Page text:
The Evangelical Catholic
The second group that has basically opened Evangelii Gaudium was the Evangelical Catholic out of Madison Wisconsin. I took 10 young adults to Orlando Florida for their first \”Winter Evangelical Training Camp\”. Here I heard again the call to keep Kerygma central in evangelical efforts. Evangelical Catholic, founded by Jason Simon, seeks to connect Catholics, especially ones on college campuses, with Christ in the context of a community of disciples. In the camp, we spent a lot of time going over points of prayer, Lectio Divina, daily Mass, adoration to form the crucial foundation for our Evangelization. If the New Evangelization or Evangelii Gaudium ever sounds too work-oriented, then we are missing the point. The emphasis on prayer and connection with Christ was unmistakable throughout our whole week. Later, we worked out the practical matters of small groups, and One-on-One Discipleship to make our work more effective. After all, it was a retreat designed to plan our church\’s new year. We are training to win disciples for Christ, not just to run aimlessly. We are fighting to win, not just beating the air (1 Cor 9:24-27). But the interior life was always primary.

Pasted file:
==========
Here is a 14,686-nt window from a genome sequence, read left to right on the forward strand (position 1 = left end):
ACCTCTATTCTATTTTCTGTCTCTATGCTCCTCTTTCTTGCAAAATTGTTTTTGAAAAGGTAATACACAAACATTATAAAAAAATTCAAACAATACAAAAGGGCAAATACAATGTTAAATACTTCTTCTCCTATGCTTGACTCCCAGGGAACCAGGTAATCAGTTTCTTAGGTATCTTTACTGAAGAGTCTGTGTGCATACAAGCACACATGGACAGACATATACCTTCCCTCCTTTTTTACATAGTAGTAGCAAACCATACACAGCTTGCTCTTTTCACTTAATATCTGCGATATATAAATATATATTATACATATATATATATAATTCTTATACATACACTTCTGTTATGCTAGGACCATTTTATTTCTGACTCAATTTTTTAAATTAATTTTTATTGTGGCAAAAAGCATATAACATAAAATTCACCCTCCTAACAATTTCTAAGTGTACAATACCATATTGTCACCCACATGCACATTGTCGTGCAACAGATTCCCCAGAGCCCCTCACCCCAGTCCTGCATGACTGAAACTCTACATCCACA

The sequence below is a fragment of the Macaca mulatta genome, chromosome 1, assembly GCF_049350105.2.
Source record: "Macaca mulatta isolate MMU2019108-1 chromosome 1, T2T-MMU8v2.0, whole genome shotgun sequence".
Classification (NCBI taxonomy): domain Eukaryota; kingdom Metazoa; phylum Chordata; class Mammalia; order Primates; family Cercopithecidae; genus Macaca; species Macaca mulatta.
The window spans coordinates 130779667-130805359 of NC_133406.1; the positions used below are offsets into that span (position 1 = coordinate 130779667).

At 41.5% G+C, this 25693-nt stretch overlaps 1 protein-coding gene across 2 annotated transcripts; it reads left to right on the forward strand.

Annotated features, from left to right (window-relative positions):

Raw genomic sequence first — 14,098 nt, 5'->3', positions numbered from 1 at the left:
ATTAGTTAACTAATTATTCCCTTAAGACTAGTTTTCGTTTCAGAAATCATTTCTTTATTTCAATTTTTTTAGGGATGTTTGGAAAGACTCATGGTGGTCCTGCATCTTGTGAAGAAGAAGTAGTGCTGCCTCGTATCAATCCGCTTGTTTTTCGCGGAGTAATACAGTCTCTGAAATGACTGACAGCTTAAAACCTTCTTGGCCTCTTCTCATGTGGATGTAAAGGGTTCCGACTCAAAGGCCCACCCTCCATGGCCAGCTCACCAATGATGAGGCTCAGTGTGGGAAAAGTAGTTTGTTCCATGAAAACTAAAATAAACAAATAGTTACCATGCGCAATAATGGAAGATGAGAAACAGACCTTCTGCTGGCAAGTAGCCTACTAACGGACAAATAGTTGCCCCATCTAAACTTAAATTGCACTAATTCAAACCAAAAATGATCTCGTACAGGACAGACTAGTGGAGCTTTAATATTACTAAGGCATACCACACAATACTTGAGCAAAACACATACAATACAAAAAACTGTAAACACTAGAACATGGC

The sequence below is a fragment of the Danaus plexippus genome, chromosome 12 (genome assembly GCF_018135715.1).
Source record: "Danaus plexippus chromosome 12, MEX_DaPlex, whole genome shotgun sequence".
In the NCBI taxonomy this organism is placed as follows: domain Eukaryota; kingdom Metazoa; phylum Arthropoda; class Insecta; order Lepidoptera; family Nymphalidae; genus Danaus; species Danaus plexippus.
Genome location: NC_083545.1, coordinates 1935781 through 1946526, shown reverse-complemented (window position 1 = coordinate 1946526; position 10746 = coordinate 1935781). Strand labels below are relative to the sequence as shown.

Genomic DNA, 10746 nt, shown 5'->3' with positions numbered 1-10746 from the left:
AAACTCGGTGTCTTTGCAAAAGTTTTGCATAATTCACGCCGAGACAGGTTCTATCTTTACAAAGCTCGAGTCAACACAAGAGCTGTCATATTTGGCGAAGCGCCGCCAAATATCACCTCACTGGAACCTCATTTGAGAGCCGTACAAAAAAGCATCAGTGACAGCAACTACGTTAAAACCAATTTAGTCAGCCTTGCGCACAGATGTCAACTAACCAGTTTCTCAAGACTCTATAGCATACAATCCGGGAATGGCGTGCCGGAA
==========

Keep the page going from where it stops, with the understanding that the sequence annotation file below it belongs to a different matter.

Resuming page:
Back to the Kerygma, one of the most touching moments of the week was when one of my own parishioners, Fátima, came running out of her class on \”Outreach\” with an urgency to tell me something. After several weeks prior of telling them about the Kerygma, about the need to put it into their own words, the staff at Evangelical Catholic inspired her to preach the Kerygma to me. The disciple had become the master. My fatherly heart quietly rejoiced. Beyond mere practicing the Kerygma on me, she truly announced the Great Story of Jesus, and asked me if I wanted to accept Jesus and his plans for me today. Of course I said yes. There is a power in rededicating ourselves to Jesus and his saving mystery. And a great joy of receiving this message and then in turn giving it to others.
The Word of God goes out through all the earth (Psalm 19). Pope Francis inspires the Church, especially the youth, to be \”callejeros de fe,\” (Street Preachers) ones who bring the Good News to every corner, every town, every street of the earth.
When I read Evangelii Gaudium, I can\’t help but think that Pope Francis wrote it for these two movements. But then again, there\’s nothing explicitly new about making disciples and preaching the Kerygma and other truths of Jesus Christ (Mt 28:19). Yet it helps me refocus on the mission and to remind myself that priests have a job of preaching the Kerygma in and out of season. And so does the laity.
© 2014 Fr. James Melnick. All rights reserved.